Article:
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trains that could not make the

journey they were supposed to make.

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A couple of examples quoted, a great

Western Railway ticket being on sale

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in early October direct London

Paddington services running on

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December the 27th, well, that can't

happen on December 27, Paddington is

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shut. Actually selling tickets for

journeys that they could not

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possibly make, at least not without

changing, or taking buses as well.

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The rail companies, the six big

ones...

Network Rail always the

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bogeyman, always. It is always

blamed. They have some huge

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engineering works happening over

Christmas holidays, so £160 million

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worth of engineering works going on

over the Christmas holidays around

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London and Manchester. That will

affect so many people. All of this

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will feed well into what the

government is pushing for, which is

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to switch Network Rail and the train

companies together. To bring track

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and train together. The first phase

this will be rolled out as the East

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Coast Main line, who knows in the

future whether that will improve

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things?

The reason people are being

misled, is that Network Rail did not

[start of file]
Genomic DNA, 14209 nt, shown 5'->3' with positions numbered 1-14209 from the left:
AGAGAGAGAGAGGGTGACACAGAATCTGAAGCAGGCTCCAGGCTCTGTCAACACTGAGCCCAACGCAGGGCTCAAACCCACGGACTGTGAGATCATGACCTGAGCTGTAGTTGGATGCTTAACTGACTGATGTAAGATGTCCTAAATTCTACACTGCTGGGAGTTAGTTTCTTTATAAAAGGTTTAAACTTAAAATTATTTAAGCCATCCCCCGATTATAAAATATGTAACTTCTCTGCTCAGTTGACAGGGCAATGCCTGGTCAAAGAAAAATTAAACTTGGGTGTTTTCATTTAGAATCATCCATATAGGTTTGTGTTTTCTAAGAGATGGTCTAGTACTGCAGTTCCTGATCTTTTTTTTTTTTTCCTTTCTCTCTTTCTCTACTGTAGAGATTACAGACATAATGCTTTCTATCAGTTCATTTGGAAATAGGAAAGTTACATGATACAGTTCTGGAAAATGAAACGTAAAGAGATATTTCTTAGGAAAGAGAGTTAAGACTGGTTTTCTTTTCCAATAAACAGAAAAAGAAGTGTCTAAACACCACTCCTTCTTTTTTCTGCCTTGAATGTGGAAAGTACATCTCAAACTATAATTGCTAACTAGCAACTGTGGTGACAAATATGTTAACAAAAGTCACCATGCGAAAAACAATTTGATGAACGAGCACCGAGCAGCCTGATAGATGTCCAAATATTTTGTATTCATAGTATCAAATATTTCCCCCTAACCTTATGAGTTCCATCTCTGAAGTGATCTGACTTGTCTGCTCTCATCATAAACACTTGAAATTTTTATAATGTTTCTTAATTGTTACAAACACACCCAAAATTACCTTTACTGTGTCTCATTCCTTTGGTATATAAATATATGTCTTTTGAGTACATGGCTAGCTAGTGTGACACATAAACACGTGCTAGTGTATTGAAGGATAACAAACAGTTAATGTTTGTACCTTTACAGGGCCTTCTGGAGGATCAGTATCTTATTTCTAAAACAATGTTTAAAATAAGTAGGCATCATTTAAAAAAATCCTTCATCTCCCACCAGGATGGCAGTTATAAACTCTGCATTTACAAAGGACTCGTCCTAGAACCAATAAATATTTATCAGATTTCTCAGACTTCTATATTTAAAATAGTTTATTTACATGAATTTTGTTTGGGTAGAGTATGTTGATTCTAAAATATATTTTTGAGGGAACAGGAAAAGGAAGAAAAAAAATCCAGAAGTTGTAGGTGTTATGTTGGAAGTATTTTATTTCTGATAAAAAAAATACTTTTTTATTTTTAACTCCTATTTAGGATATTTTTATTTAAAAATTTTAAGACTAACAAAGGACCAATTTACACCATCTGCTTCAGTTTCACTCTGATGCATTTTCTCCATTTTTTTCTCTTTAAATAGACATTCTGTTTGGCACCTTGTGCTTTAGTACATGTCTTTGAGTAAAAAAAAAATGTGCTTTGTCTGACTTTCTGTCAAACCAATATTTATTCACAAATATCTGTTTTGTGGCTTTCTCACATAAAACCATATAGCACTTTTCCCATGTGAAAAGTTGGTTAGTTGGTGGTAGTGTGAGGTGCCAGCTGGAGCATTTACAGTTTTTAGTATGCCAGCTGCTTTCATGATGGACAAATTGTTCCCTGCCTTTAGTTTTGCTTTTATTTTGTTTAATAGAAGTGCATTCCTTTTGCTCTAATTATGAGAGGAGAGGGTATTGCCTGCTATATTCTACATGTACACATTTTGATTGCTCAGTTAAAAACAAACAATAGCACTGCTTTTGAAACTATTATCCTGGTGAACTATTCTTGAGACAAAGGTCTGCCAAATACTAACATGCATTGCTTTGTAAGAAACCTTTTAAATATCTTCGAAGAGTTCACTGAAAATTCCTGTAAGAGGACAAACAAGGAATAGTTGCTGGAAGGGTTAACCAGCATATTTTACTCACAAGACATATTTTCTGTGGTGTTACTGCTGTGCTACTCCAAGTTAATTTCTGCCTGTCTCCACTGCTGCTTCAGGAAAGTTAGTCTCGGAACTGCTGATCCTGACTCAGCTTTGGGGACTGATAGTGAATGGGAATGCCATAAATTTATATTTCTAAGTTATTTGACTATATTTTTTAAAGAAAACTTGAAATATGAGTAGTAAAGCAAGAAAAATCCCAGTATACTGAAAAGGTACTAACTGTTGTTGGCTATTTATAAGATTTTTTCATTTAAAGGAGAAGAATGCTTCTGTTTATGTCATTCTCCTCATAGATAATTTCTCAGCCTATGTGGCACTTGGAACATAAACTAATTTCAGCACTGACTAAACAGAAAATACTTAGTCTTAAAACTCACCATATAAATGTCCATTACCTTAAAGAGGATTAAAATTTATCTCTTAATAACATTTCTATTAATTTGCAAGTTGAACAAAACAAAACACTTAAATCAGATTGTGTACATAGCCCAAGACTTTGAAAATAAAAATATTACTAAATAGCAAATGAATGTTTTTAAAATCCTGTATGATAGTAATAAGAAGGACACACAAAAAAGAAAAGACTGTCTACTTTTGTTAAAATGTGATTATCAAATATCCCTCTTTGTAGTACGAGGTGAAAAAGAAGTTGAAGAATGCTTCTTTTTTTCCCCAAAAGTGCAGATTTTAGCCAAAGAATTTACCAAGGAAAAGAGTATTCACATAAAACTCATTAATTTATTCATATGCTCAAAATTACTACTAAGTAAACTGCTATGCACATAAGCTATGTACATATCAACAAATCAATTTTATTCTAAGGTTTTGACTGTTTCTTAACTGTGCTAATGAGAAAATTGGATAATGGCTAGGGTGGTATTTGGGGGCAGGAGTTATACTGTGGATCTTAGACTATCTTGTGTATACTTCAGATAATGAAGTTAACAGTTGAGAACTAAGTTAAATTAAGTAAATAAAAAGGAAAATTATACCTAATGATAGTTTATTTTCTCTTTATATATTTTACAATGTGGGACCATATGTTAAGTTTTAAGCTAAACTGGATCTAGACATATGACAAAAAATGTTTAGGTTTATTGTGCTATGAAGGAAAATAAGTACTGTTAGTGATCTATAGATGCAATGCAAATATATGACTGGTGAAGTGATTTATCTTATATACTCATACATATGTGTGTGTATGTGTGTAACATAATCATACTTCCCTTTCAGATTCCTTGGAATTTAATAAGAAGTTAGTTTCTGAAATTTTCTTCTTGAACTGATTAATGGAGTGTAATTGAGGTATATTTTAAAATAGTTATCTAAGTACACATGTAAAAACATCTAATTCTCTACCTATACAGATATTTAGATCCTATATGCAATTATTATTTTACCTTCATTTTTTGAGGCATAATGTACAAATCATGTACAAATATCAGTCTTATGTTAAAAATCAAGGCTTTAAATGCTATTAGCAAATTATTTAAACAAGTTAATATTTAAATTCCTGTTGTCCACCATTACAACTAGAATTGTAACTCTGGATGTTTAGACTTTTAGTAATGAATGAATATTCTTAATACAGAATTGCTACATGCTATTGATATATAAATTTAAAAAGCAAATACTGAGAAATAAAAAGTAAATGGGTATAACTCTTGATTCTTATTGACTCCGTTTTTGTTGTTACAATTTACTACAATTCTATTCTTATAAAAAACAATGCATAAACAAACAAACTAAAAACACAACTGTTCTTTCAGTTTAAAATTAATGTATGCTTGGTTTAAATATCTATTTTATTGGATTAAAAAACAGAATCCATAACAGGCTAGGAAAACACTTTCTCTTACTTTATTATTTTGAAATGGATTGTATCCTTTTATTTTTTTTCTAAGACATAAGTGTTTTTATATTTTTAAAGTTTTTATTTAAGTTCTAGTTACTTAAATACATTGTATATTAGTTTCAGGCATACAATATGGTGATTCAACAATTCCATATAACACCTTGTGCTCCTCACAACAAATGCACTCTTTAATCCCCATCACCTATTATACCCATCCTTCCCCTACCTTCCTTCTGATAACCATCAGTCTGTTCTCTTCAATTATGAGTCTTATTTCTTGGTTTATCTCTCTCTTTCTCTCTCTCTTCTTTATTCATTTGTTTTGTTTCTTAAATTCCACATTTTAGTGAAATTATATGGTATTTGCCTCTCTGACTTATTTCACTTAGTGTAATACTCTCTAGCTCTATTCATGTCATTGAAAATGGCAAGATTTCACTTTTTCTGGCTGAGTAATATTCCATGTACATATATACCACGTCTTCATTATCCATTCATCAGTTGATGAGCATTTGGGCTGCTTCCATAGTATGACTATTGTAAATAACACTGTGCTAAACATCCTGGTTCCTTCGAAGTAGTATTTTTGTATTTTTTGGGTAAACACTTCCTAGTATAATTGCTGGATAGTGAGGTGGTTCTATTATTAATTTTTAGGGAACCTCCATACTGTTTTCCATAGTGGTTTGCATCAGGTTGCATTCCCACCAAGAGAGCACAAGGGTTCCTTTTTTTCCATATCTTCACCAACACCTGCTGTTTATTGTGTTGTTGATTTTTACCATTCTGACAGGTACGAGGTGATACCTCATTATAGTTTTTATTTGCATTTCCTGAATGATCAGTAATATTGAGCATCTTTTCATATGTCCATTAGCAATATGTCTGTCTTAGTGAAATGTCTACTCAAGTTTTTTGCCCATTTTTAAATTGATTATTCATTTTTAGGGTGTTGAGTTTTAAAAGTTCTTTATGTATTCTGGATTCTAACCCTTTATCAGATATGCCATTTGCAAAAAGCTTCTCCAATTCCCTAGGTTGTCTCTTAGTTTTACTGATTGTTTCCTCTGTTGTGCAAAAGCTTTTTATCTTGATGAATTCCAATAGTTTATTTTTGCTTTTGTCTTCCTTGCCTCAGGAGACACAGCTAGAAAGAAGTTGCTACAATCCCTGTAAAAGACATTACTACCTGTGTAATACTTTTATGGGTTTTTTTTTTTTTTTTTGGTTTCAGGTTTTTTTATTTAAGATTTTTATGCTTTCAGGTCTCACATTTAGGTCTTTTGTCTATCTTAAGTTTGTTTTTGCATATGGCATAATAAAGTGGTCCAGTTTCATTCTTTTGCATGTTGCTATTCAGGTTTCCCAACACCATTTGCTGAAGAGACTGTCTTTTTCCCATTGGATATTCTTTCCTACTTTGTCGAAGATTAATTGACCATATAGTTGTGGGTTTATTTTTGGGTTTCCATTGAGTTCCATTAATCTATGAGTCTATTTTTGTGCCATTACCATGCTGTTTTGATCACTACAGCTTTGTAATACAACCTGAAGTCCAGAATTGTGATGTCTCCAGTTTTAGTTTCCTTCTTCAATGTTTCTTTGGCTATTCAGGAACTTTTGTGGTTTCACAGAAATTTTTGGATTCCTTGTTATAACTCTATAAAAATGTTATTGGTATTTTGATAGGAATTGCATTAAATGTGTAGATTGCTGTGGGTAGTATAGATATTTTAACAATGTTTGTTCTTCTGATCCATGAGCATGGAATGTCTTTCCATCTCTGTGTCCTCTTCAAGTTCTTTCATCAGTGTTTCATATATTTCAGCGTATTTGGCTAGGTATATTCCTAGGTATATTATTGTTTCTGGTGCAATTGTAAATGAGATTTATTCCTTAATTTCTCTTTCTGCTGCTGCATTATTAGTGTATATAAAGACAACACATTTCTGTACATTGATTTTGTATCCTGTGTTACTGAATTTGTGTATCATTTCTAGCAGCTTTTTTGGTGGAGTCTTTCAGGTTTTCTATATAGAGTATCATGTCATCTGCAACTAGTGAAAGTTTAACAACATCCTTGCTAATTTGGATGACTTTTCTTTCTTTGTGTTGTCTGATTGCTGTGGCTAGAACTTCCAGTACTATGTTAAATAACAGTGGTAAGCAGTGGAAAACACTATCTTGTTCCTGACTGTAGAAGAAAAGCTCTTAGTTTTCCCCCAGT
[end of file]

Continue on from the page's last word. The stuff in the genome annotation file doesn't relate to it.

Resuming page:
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tell them, the rail companies, about

their final plans. Therefore they

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sold these tickets hoping the works

would be completed when they were

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indeed.

There's always someone else

to blame. Front page of The Times,

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and executing web giants for abuse,

Mae urges, treating social media

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giants as publishers.

This has come

up before. We have crossbench peers

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compiling this report, which will be

delivered to the government

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tomorrow. He says you need to treat

Facebook and all the big social

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media giants as publishers, which

means so far, some would say they

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have got out of various

responsibilities because they

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describe themselves as platforms. If

you are a publisher, it means you

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end up having all sorts of

responsibilities.

Like us.

Exactly.

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This obviously is a good step

forward but I think what is next is

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what kind of sanctions you will see

on these companies.

And how do them

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do it? How do you make them

efficient, to make sure every

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inappropriate message...

These

companies are having to hire

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thousands of staff to cope with

their obligations already so if the

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government were to take this forward